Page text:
By Jan Roberts
Never less alone than when alone” has defined me ever since I was a little girl. I really enjoy my own company and can go happily for days without speaking to a living soul. More to the point, I can go happily for days without being on social media. But over the last month, I’ve reflected on my apparent ‘aloneness’ and have come to the conclusion that what I enjoy, in fact often crave, is a far cry from loneliness. It is real engagement with real “live” people.
The reality of true loneliness and its massive impact on us, hit home for me this week when a friend who had recently undergone surgery for breast cancer was admitted to hospital for removal of a bowel obstruction. My friend has a circle of other women whom she identifies as “friends”, but she doesn’t have anyone – family or friend – who really and truly “has her back.” Sure, she receives visits, flowers, food parcels—but she has nobody who would immediately raise their hand and say, I am here for you, whatever it takes.” Reflecting on her loneliness, particularly as she now navigates her way through another round of significant health challenges, I was confronted with deep sadness. I realized her situation is far from an isolated one. In this age of instant and constant “connection”, loneliness is at epidemic levels, and getting worse.
Research confirms a plethora of physical health problems that go along with the rise in loneliness. These problems are diverse, and directly related to the emotional cost of not having a particular someone or group of somebodies who really “have your back.” The Health and Retirement Study, a biannual demographic study by the US National Institute on Aging and the Social Security Administration, looked at data from almost 5,300 people aged 65 or over, surveyed between 2006 and 2010. The authors write,
Social isolation takes a heavy toll on those who suffer from it, both in health and overall well-being. An effort to quantify the cost of loneliness in the US also found that among Americans aged 65 or older, social isolation costs the US government nearly $7 billion in additional health care costs per year.’
The 14% of study respondents who described themselves as isolated, had far more health problems. They suffered more frequently from depression, had more trouble performing basic daily activities like bathing or grooming, and were more likely to have at least five chronic health problems. They were more likely than their socially active peers to be male, white, urban, and poor.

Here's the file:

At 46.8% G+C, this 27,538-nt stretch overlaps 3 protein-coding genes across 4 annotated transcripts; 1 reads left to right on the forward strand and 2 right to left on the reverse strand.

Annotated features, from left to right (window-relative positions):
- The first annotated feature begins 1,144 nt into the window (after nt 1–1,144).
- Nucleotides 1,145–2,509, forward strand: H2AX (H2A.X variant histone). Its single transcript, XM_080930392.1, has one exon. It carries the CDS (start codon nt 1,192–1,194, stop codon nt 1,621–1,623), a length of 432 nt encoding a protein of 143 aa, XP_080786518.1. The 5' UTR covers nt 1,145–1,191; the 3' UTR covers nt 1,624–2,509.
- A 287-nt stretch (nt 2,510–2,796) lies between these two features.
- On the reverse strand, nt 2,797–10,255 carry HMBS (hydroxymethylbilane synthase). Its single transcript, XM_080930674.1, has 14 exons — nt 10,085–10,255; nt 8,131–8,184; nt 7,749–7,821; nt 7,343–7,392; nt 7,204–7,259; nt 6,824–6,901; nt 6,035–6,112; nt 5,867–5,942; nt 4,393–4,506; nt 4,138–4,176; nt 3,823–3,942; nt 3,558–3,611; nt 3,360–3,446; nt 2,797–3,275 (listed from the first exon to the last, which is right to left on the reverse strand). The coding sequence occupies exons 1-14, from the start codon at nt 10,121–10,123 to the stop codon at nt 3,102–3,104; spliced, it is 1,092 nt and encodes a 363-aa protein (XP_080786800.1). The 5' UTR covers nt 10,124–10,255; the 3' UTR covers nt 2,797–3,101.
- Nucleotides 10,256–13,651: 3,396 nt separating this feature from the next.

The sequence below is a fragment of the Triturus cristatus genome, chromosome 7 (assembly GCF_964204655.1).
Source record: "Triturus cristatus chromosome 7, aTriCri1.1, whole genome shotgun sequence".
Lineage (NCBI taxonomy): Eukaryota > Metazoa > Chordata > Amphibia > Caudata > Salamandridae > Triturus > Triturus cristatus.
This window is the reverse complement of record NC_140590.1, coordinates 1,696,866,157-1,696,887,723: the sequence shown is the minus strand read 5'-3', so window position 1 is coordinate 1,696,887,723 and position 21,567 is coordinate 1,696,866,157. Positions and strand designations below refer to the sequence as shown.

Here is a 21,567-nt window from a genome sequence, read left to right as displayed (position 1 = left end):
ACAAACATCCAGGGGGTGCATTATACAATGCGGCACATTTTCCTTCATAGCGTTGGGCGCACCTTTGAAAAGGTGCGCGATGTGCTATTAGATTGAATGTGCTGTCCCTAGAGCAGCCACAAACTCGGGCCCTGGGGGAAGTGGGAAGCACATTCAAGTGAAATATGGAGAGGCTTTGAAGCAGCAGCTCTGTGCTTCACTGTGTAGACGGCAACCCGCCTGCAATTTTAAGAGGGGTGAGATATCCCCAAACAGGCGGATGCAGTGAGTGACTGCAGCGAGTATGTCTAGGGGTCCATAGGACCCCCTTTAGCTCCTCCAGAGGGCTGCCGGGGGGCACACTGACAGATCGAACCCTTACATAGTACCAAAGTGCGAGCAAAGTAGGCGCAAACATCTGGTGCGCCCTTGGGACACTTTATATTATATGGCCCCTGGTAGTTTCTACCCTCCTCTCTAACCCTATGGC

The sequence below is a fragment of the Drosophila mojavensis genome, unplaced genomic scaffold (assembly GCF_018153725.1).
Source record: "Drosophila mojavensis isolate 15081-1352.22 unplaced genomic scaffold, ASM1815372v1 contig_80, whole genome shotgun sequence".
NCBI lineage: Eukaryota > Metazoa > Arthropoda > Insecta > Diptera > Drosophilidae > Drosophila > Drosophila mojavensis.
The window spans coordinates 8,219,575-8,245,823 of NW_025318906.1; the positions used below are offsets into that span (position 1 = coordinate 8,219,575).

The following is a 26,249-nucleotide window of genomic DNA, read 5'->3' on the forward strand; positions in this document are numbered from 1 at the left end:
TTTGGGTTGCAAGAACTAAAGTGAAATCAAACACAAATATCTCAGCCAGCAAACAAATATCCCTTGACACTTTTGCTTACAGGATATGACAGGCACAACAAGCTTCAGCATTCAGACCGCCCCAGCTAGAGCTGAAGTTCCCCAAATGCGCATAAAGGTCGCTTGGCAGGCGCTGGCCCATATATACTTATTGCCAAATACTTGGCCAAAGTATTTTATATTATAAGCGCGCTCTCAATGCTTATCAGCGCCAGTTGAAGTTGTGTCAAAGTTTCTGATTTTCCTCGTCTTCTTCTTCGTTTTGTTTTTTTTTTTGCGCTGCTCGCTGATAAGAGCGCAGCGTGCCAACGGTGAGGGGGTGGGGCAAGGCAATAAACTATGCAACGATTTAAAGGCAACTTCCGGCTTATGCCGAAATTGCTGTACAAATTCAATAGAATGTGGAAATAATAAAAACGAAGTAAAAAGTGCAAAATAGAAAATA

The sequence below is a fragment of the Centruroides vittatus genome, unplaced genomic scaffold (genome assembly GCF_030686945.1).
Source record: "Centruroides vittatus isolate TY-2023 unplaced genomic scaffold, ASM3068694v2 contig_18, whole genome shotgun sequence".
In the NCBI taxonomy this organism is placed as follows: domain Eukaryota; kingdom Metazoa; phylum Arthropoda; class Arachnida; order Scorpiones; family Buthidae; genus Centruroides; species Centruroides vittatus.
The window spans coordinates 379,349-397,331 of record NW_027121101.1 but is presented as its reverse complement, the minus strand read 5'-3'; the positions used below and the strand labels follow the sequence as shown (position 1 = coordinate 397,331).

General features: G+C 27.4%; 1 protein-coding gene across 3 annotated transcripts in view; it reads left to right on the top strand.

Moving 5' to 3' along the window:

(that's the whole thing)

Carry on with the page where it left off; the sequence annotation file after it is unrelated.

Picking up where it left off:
That’s the bad news. So, what to do about it? The bottom line is simple. Humans need other humans to survive!
Making real human contact and connection is the first step in combatting loneliness. You may not be blessed with wonderful family (past, present or future) and if that’s the case for you, you need to make extra effort to establish and maintain contact with other people. Those people might be neighbors, members of your church or a social club. They might be people who share a similar hobby. But one thing is for sure – they almost certainly won’t be those “friends” you only see on Facebook.
The real personal contact that can offset loneliness doesn’t come from social media. It means putting your smartphone away and putting yourself out in the real world. It means having a genuine conversation with a work colleague, asking about their family, smiling at a stranger in a coffee shop, starting up a conversation on the train, doing volunteer work.
John Cacioppo, a psychologist, developed an acronym called EASE to remember the steps for dealing with chronic loneliness:
The first E stands for “extend yourself,” but extend yourself safely. Do a little bit at a time.
The A is “have an action plan.” Recognize that it’s hard for you. Most people don’t need to like you, and most people won’t. So, deal with that, it’s not a judgment of you, there’s lots of things going on. Ask [other people] about themselves, get them talking about their interests.
The S is “seek collectives.” People like similar others, people who have similar interests, activities, values. That makes it easier to find a synergy.
And finally when you do those things, “Expect” the best. The reason for that is to try to counteract this hyper-vigilance for social threat.
One thing is for sure: whatever it takes to feel connected to your community, your new connections will pay massive personal and health dividends!
Jan Roberts B.Pharm (Hons) Dip Clinical Nutrition